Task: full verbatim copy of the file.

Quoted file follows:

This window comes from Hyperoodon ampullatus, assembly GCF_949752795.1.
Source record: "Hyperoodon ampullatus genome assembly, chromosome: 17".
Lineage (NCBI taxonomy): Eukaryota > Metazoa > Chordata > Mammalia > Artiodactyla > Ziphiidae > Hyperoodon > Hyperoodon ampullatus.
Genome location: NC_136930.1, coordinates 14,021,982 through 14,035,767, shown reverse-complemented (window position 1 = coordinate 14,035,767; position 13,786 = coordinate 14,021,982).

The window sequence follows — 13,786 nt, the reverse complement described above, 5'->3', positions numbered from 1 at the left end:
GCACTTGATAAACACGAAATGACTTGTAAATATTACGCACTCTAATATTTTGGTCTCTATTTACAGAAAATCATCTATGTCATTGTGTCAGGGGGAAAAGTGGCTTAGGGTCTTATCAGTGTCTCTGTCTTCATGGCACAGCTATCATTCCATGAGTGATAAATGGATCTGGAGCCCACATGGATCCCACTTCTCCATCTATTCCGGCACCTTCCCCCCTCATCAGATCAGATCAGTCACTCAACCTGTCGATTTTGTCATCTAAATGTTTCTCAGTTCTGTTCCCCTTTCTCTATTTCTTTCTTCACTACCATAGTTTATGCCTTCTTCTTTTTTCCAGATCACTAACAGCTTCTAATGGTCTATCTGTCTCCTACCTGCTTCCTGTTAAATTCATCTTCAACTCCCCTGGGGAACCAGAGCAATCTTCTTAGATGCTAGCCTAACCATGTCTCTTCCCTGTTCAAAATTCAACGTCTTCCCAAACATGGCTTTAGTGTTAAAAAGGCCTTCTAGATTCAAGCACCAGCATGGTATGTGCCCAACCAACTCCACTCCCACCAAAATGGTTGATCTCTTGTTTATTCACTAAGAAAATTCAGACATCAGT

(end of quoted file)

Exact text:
This window comes from Hyperoodon ampullatus, assembly GCF_949752795.1.
Source record: "Hyperoodon ampullatus genome assembly, chromosome: 17".
Lineage (NCBI taxonomy): Eukaryota > Metazoa > Chordata > Mammalia > Artiodactyla > Ziphiidae > Hyperoodon > Hyperoodon ampullatus.
Genome location: NC_136930.1, coordinates 14,021,982 through 14,035,767, shown reverse-complemented (window position 1 = coordinate 14,035,767; position 13,786 = coordinate 14,021,982).

The window sequence follows — 13,786 nt, the reverse complement described above, 5'->3', positions numbered from 1 at the left end:
GCACTTGATAAACACGAAATGACTTGTAAATATTACGCACTCTAATATTTTGGTCTCTATTTACAGAAAATCATCTATGTCATTGTGTCAGGGGGAAAAGTGGCTTAGGGTCTTATCAGTGTCTCTGTCTTCATGGCACAGCTATCATTCCATGAGTGATAAATGGATCTGGAGCCCACATGGATCCCACTTCTCCATCTATTCCGGCACCTTCCCCCCTCATCAGATCAGATCAGTCACTCAACCTGTCGATTTTGTCATCTAAATGTTTCTCAGTTCTGTTCCCCTTTCTCTATTTCTTTCTTCACTACCATAGTTTATGCCTTCTTCTTTTTTCCAGATCACTAACAGCTTCTAATGGTCTATCTGTCTCCTACCTGCTTCCTGTTAAATTCATCTTCAACTCCCCTGGGGAACCAGAGCAATCTTCTTAGATGCTAGCCTAACCATGTCTCTTCCCTGTTCAAAATTCAACGTCTTCCCAAACATGGCTTTAGTGTTAAAAAGGCCTTCTAGATTCAAGCACCAGCATGGTATGTGCCCAACCAACTCCACTCCCACCAAAATGGTTGATCTCTTGTTTATTCACTAAGAAAATTCAGACATCAGT